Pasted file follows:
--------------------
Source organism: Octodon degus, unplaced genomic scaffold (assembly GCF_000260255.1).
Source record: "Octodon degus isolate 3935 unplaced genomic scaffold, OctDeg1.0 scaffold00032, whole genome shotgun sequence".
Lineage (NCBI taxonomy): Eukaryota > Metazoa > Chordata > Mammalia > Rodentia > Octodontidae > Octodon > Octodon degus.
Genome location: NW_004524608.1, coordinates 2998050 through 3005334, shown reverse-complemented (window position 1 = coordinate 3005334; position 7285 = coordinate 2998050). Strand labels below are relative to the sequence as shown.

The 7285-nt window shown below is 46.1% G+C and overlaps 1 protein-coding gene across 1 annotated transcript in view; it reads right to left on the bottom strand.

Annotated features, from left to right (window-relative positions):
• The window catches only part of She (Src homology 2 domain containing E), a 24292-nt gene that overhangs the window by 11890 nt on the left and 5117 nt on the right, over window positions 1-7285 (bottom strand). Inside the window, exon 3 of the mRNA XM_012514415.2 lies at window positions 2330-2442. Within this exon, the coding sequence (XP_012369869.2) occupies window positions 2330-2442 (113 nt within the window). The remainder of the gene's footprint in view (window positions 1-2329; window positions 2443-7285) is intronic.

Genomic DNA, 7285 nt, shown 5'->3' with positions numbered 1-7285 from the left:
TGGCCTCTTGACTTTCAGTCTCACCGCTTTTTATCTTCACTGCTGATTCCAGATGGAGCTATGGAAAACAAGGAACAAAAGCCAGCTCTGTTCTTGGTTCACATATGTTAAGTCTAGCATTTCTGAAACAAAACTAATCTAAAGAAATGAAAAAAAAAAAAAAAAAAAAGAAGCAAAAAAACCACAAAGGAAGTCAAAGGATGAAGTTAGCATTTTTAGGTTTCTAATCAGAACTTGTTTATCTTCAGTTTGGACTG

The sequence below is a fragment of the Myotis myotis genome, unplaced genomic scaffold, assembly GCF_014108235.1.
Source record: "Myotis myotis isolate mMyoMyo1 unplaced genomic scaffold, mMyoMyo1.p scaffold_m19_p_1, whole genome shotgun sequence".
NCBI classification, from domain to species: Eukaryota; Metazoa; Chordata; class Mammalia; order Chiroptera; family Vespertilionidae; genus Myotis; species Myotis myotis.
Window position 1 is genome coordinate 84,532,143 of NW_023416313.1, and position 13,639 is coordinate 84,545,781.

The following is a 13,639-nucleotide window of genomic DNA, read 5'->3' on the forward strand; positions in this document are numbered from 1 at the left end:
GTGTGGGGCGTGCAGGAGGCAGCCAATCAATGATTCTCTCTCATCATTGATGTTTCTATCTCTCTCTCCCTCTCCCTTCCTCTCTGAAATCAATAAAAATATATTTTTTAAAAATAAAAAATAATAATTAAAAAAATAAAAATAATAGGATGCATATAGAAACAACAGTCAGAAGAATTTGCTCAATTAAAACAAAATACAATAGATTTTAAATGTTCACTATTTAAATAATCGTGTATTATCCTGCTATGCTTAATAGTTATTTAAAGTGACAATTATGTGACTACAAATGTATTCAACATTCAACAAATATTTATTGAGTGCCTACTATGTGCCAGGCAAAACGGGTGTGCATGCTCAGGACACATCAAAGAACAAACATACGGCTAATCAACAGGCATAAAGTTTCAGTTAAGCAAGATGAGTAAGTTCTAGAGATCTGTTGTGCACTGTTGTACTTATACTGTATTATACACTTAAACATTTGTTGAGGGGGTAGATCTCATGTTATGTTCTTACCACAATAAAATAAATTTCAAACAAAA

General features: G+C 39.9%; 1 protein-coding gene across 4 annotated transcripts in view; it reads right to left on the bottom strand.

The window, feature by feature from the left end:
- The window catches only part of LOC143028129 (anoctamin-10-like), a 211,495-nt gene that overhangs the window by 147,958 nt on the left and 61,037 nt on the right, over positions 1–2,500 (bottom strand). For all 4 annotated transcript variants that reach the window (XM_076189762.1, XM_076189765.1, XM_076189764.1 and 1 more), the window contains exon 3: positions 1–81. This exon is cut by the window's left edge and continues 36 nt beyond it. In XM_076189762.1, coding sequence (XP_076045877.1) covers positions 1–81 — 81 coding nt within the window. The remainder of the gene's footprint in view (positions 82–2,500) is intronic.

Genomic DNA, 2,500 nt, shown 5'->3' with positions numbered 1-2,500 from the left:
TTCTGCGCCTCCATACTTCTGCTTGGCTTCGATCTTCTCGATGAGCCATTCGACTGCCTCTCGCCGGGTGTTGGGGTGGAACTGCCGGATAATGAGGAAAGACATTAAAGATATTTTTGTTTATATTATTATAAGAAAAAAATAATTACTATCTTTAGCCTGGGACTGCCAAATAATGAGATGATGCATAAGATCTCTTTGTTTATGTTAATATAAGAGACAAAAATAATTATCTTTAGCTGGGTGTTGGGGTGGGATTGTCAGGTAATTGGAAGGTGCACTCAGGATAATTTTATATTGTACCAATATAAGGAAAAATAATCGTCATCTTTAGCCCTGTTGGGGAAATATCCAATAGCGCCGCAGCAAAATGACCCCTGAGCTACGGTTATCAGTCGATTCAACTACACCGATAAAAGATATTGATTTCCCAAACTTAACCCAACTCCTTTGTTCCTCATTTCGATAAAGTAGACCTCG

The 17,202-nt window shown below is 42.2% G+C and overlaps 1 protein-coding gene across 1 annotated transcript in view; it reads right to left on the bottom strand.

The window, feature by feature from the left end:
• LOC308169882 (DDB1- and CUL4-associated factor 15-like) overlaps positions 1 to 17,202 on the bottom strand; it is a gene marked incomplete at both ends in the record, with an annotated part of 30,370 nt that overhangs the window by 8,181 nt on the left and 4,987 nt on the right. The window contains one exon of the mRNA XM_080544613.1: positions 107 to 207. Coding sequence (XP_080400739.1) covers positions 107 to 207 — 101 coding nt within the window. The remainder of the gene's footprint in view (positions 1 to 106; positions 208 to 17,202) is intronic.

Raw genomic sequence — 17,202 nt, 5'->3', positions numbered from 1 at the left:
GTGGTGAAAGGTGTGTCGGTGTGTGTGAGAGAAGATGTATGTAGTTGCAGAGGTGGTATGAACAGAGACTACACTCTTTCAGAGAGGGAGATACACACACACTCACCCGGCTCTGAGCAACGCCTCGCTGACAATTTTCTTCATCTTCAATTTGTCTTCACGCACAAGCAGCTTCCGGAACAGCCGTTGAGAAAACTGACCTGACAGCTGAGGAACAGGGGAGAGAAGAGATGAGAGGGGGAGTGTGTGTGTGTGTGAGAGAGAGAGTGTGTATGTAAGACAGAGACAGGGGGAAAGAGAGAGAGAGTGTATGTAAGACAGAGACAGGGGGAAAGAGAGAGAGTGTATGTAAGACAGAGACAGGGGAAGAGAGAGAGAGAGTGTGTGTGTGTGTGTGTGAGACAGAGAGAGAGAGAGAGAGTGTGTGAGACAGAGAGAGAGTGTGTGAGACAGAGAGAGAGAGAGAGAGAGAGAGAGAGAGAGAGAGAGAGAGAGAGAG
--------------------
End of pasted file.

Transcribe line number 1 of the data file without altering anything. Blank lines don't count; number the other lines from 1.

Source organism: Octodon degus, unplaced genomic scaffold (assembly GCF_000260255.1).